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bobh

Axial lighting

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What kind or quality of glass pane do you use for this? I am getting frustrated because of focussing issues which I THINK are due mostly to aberrations in the reflective glass I am using. It's just an A4 (approx. US-Letter) size glass pane from a very cheap picture frame...

 

I am sure there are better (more expensive) alternatives, but since I don't know much about optics I wouldn't know what to buy.

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That is what I am using. Once in a while I get a focusing problem, but another try and it passes. You could switch to manual focus. But, if you mean there is an aberation in the glass that screws up your focus, then you definitely need to get another piece of glass. Maybe another picture frame would have a better piece of glass. All the glass is doing is aligning light rays with the lens to create an effect. The glass should not create out of focus areas unless in has a really extreme aberation. I would guess that is possible, but I think you would be able to see it. I do have problems at times if I get a reflection on the glass and my autofocus centers on the reflection. I use a black curtain to prevent that.

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I use a high quality glass piece with a thickness of ~ 2mm and a very smooth surface.

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I use a high quality glass piece with a thickness of ~ 2mm and a very smooth surface.

Thanks ... who supplies material such as this? Photo supply stores, specialty optical supplies, or ordinary hardware stores?

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How about window glass? Should be pretty even thickness and good surface. Any easy to obtain.

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Bobh, did you find an acceptable piece of glass? I want to give Axial lighting a try. How do you support the glass?

 

Im using a Nikon D7000 on a tripod pointed down, with my coins sitting on a table next to the tripod.

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Bobh, did you find an acceptable piece of glass? I want to give Axial lighting a try. How do you support the glass?

 

Im using a Nikon D7000 on a tripod pointed down, with my coins sitting on a table next to the tripod.

Sorry I missed your post, Josh ... guess I should start following this forum again!

 

I didn't pursue the matter any further yet; just haven't had time to look for other glass plates, or do much in the way of coin photography at all, for that matter.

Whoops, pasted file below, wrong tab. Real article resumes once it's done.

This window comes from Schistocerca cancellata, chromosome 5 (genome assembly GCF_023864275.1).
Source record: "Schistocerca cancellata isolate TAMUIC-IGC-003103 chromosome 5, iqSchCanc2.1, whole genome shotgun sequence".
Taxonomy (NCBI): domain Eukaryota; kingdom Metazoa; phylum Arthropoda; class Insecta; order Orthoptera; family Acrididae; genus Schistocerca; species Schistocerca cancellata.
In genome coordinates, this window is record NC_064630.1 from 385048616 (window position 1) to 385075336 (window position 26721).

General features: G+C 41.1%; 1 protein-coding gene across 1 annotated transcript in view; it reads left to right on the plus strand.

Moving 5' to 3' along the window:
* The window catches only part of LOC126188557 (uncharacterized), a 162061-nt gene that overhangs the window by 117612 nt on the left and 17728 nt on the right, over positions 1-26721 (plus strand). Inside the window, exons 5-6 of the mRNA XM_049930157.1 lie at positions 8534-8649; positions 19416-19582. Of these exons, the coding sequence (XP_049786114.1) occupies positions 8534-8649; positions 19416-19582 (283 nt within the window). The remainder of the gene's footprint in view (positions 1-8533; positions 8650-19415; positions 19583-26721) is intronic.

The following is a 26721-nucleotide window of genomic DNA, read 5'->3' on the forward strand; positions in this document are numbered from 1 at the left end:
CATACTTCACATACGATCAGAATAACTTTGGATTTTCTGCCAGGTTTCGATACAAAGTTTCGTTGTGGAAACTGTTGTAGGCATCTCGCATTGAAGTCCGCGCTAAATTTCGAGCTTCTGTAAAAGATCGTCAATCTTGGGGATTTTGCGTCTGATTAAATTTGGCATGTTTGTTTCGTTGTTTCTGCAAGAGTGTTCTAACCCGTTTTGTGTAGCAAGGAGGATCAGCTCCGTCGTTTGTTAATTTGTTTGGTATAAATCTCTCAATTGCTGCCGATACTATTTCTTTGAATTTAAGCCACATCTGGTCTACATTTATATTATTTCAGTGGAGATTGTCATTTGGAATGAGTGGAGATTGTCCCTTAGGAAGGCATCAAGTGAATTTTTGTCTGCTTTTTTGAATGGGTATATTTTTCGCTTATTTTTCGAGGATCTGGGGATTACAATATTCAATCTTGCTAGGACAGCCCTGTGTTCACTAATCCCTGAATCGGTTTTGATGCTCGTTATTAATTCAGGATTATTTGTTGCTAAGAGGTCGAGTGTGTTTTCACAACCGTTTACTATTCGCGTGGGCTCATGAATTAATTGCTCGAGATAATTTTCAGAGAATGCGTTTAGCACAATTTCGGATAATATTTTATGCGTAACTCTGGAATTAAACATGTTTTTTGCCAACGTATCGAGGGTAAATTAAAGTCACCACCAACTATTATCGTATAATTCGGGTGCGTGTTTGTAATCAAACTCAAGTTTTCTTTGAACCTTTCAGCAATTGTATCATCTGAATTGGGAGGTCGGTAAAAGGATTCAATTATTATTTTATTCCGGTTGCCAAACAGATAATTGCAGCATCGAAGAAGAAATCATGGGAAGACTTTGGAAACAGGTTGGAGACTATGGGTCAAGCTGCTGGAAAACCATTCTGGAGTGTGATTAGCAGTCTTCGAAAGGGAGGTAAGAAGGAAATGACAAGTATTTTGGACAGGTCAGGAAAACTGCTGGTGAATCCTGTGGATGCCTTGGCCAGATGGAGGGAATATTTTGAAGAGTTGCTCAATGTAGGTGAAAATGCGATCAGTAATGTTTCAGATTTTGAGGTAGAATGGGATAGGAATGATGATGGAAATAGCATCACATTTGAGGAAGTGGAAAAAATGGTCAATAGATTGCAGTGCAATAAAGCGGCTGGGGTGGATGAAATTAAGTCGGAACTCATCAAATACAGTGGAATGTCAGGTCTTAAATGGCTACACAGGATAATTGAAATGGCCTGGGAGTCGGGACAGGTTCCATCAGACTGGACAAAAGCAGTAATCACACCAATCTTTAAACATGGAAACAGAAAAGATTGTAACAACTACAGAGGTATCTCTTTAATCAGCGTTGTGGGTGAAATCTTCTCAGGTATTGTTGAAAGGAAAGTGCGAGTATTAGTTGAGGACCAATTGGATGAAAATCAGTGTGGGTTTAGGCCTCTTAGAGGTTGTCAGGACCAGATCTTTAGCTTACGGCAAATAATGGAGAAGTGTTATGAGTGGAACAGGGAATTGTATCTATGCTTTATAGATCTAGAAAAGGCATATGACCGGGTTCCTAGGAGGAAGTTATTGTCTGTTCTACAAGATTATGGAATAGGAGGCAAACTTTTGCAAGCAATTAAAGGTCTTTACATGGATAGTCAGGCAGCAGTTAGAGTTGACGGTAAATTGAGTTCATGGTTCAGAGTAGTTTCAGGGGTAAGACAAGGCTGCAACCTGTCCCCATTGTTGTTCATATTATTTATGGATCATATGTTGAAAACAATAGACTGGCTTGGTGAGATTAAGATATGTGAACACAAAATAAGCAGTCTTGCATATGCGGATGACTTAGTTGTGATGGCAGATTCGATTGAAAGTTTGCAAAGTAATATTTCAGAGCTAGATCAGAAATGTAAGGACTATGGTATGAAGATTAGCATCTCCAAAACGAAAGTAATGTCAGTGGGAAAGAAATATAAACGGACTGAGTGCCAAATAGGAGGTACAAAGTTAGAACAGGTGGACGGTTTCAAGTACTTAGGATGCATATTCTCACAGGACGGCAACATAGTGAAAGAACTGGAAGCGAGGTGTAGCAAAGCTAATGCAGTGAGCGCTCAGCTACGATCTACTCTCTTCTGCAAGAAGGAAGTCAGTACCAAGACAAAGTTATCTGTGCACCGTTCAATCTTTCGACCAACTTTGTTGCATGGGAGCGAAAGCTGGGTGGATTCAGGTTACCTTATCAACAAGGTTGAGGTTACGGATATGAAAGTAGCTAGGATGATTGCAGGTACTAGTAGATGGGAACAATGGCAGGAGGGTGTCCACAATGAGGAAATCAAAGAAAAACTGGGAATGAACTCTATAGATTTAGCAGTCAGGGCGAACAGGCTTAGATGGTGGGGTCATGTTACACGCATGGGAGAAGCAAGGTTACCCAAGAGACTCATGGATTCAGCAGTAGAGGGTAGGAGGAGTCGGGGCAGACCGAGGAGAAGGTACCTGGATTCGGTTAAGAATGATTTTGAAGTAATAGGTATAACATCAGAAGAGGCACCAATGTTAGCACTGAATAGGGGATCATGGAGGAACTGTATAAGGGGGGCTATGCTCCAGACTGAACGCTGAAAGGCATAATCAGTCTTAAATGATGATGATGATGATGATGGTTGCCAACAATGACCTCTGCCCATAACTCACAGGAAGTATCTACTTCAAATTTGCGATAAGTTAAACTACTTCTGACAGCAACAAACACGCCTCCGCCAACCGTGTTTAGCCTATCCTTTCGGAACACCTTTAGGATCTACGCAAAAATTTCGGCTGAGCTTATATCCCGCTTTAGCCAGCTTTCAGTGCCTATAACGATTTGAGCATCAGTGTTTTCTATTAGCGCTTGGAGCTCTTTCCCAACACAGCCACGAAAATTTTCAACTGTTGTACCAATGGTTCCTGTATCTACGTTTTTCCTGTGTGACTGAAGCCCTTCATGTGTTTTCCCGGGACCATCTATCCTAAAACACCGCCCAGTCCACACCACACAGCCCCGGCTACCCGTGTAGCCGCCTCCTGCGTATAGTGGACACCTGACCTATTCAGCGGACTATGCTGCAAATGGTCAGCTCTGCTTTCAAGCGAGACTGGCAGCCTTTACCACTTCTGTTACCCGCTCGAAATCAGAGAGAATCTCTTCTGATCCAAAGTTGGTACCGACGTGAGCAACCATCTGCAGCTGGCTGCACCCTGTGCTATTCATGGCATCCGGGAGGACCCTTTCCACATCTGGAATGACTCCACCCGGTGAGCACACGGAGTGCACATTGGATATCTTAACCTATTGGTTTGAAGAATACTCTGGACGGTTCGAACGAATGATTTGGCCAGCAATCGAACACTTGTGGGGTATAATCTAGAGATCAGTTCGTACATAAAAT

I support the glass by putting two stacks of books with a gap in between. The glass rests on the books at the left and right edges, and the coin is in the middle. You need to put something at the base of the glass to keep it from slipping, obviously ... taping it to the table is one way, or you can tape a pencil onto the table and rest the glass on that (i.e. on the table but up against the pencil).

 

I found that the trick is to keep everything black (black books, etc.) to avoid any spurious reflections. I had to drape some black material over the camera tripod because I was getting relections of that, too.

 

It's fun! :)

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Sounds like fun, Bobh!

 

Im thinking of making a fixture out of wood strips, and using some picture frame glass. Im trying different lenses, as well. Im using a Nikon D7000. I dont have a macro lens, but my 70-300mm telephoto is working with an extension tube for close focus. seems to work OK, but focus is a bit of trial and error. The tripod helps ALOT! good tip about the black. some black barbeque grill paint should do the trick.

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I've had good luck with microscope slides for axial lighting of cents. I take a small piece of rigid black foam and cut a 45-deg angle in it, then tape the slide to the foam. You need to make sure you put a non-reflective black surface behind the reflector to avoid having it re-reflect up to the sensor...Ray

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I've had good luck with microscope slides for axial lighting of cents. I take a small piece of rigid black foam and cut a 45-deg angle in it, then tape the slide to the foam. You need to make sure you put a non-reflective black surface behind the reflector to avoid having it re-reflect up to the sensor...Ray

 

What a good idea to use the foam support ... thanks! :art:

 

I've been looking around online for laboratory / microscope slildes, but most seem to be no wider than an inch or so. When I have some more time, I'll go to one of the laboratory supply stores here in Zurich to see if they have something a little wider. Some of my coins are 50mm in diameter (2 inches), and to get a good picture of those, you'd need a piece of glass that was at least twice that size in diameter -- and not too thick because that will have a negative influence on the image quality.

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